negligent person and could not have been foreseen by him, the causal chain between the
negligence and the accident is broken.’” Cody P. v. Bank of Am., N.A., 395 S.C. 611,
620-21, 720 S.E.2d 473, 478 (Ct. App. 2011), reh'g denied (Dec. 12, 2011) (quoting
Stone v. Bethea, 251 S.C. 157, 162, 161 S.E.2d 171, 173–74 (1968)). The negligent party
is not expected to foresee unpredictable events. Shepard v. S.C. Dep't of Corr., 299 S.C.
370, 375, 385 S.E.2d 35, 37 (Ct. App. 1989).
Further, the actor need not have
“contemplated the particular chain of events that occurred, but only that the injury at the
hand of the intervening party was within the general range of consequences which any
reasonable person might foresee as a natural and probable consequence of the negligent
Bank of America contends that it could not have reasonably foreseen that in
sending Simons’s checks to his old address, the checks would fall into the hands of a
thief and that Simons would later be arrested and tried for the fraudulent issuance of
those checks. Bank of America further asserts that it could not have foreseen that WalMart employees would accept checks as payment from a person bearing a different name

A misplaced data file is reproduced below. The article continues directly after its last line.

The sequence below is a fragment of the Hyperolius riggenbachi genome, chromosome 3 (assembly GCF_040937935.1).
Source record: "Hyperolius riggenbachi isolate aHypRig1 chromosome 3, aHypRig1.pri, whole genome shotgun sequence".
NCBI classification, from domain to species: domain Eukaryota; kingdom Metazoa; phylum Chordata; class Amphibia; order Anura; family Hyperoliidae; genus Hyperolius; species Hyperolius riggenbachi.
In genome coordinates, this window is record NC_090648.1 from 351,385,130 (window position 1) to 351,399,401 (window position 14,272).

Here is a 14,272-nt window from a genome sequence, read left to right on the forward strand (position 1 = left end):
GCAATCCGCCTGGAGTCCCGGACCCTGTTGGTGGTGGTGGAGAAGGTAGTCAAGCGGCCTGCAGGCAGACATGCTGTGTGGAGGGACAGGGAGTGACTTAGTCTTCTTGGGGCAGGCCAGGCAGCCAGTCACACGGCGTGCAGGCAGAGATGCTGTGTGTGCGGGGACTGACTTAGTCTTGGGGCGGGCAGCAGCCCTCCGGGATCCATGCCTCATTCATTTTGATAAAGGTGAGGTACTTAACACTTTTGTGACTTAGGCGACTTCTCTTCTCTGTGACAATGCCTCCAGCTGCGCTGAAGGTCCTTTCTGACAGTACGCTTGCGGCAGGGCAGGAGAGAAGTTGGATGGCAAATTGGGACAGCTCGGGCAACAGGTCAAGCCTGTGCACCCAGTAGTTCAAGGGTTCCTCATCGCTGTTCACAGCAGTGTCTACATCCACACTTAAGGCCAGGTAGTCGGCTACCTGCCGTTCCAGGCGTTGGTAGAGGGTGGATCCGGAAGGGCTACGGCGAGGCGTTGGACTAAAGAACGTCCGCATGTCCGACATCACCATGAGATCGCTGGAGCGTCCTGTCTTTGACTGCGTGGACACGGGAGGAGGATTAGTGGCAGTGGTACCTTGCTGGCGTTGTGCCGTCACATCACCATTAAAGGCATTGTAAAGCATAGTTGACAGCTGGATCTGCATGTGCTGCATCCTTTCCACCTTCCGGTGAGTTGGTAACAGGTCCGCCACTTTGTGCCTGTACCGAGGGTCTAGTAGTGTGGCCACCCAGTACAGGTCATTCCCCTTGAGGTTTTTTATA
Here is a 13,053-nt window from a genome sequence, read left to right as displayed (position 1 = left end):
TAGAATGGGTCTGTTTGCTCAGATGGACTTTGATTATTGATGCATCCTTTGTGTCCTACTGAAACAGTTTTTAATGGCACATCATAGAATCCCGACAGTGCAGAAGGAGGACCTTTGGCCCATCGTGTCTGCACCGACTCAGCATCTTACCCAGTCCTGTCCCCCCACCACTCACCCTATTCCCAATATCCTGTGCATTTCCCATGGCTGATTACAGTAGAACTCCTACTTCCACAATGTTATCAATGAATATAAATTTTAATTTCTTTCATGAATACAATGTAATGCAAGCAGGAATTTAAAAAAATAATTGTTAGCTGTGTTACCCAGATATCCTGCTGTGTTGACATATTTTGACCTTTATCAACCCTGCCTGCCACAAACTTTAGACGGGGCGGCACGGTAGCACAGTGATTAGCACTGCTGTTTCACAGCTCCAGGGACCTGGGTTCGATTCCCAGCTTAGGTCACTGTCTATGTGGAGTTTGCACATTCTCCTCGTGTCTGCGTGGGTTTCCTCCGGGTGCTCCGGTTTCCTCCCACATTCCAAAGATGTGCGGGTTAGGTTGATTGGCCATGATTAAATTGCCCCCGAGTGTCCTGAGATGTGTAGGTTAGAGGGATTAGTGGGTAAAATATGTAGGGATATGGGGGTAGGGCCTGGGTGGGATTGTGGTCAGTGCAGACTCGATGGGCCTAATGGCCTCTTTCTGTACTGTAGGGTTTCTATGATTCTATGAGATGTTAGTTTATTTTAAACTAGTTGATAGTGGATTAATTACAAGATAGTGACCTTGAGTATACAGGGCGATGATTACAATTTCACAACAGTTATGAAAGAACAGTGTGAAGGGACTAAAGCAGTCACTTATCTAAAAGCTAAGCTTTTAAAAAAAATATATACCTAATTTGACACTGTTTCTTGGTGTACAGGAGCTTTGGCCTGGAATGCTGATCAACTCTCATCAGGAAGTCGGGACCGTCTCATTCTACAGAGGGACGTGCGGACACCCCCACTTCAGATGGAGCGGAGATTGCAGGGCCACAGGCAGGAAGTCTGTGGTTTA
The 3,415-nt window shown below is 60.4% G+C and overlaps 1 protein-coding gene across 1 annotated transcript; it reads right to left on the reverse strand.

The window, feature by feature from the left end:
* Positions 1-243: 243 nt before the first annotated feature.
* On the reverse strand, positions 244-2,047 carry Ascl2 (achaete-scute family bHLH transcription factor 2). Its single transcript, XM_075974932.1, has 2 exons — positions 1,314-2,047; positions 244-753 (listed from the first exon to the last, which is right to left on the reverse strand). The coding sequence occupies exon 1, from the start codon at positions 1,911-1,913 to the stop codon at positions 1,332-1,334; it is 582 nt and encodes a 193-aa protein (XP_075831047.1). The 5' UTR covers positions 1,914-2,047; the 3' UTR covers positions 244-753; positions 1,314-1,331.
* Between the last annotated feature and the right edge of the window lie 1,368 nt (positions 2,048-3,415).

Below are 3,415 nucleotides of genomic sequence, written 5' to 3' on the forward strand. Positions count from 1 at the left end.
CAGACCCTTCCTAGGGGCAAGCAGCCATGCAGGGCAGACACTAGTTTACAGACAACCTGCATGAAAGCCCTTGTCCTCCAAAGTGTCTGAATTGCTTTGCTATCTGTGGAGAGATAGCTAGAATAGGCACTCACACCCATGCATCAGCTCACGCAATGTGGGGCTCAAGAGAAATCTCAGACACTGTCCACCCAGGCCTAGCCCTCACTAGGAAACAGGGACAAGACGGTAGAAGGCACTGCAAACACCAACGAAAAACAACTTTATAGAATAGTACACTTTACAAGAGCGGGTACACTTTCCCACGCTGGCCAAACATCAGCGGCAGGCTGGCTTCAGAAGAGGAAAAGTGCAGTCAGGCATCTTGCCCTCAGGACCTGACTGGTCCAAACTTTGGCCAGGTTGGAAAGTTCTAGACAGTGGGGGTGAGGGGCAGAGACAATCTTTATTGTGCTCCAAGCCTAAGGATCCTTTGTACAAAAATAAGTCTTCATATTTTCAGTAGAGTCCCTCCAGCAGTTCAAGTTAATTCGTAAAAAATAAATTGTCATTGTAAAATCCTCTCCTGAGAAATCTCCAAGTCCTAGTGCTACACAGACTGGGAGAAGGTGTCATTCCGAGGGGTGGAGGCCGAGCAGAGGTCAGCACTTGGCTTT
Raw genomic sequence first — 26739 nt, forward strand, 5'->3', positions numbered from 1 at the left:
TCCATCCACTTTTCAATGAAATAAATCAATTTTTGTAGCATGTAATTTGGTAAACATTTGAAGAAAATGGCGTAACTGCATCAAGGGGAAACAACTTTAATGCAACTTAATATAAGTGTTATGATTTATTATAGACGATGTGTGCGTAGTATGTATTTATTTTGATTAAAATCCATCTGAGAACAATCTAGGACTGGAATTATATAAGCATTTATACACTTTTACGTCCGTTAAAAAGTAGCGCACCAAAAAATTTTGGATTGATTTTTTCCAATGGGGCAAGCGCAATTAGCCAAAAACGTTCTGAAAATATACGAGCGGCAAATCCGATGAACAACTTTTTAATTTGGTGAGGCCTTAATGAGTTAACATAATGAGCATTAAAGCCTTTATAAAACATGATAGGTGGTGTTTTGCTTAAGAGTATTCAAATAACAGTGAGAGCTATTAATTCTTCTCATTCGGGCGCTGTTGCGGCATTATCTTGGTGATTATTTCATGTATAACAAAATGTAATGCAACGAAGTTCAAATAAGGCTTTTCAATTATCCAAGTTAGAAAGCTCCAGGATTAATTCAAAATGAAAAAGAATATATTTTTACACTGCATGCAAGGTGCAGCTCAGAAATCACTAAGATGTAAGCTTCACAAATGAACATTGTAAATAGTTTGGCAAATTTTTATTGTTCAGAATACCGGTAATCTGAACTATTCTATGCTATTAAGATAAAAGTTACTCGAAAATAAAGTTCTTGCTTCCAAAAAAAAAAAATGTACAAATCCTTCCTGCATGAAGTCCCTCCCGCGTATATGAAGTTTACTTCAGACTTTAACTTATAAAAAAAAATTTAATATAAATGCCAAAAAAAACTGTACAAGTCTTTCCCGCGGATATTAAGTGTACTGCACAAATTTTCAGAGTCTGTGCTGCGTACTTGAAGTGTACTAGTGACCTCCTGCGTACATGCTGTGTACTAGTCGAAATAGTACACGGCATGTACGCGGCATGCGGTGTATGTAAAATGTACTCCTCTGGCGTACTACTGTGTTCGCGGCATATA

than the one printed on the checks and further, that a Wal-Mart employee would wrongly
identify Simons as the person who issued those checks. Bank of America argues that
either act or the combined effect of both acts is sufficient to break the chain of causality
between its negligent acts and Simons’s injuries.
At this early stage in the litigation, whether Bank of America could have foreseen
the intervening criminal act or the intervening negligent acts of Wal-Mart’s employees is
a factual question. Further factual development could demonstrate that Bank of America
could have anticipated a scenario like the one presented here. Alternatively, additional
facts may demonstrate that similar scenarios are “sufficiently rare” such that Simons’s
injuries “cannot be considered the ‘natural and probable consequences’” of Bank of
America’s alleged acts and omissions. Hill, By & Through Covington v. Briggs &
Stratton, 856 F.2d 186 (4th Cir. 1988). As a result, the court cannot rule out Bank of
America’s negligence as a proximate cause of Simons’s injuries.
Negligent Enablement of Imposter Fraud